British Energy seeks pay freeze and lower pension benefits

British Energy, the nuclear electricity generator, is attempting to introduce a pay freeze and reduce pension benefits as part of a cost-cutting plan expected to see the workforce cut by up to 500.

The generator said yesterday that it had decided to extend its efficiency programme to cover all aspects of the business in a move that is likely to produce savings of at least £50m.

Initial measures include the relocation of its headquarters from Edinburgh to East Kilbride and the closure of six visitor centres at nuclear power stations, saving £2m. The pay freeze, if agreed with unions, would save a further £13m a year.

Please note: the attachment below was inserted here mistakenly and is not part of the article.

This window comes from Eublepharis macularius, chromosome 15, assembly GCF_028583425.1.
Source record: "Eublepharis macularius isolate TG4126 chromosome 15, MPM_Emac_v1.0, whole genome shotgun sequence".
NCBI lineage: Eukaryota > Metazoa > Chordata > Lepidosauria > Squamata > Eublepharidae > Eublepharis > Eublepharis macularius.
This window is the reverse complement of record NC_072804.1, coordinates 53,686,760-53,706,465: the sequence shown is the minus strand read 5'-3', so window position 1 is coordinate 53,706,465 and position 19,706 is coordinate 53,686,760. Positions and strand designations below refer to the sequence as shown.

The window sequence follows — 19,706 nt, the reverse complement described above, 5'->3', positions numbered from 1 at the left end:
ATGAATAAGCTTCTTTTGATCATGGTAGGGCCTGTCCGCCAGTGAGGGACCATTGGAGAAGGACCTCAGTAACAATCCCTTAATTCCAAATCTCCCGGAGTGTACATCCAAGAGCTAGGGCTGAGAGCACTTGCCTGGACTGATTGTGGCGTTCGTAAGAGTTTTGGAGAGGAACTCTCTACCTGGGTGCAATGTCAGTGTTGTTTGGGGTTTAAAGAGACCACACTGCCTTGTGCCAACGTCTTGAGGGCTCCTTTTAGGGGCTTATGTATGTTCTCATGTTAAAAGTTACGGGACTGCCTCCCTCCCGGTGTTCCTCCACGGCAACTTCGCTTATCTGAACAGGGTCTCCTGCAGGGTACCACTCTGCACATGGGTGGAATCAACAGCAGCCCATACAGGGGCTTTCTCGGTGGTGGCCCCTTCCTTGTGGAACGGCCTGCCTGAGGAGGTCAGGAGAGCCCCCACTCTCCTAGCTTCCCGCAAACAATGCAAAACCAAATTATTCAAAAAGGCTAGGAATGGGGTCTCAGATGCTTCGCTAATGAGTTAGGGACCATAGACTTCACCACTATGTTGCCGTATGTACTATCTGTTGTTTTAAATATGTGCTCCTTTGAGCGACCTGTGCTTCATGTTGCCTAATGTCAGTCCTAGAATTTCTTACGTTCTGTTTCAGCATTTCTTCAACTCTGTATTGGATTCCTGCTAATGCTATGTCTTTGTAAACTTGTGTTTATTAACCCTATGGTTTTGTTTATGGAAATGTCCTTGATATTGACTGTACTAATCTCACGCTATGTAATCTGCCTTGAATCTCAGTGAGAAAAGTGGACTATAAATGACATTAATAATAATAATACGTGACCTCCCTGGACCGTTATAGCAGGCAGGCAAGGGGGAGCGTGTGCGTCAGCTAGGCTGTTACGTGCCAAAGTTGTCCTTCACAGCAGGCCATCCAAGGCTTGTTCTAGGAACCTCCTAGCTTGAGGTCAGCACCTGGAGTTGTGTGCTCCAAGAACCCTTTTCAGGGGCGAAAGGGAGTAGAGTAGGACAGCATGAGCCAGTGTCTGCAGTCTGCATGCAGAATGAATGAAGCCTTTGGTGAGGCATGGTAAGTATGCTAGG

British Energy is already cutting the jobs of 250 support staff, and the additional cost-saving measures could see that number double over the next two years.

In January the Nuclear Installations Inspectorate ordered the company to stop job cuts among engineering support staff on safety grounds. A spokesman said the additional job reductions would fall across all parts of the business, but Peter Hollins, the chief executive, stressed that they would have absolutely no impact on the safe operation of its power stations. "Safety is now and will always be our number one priority," he said.

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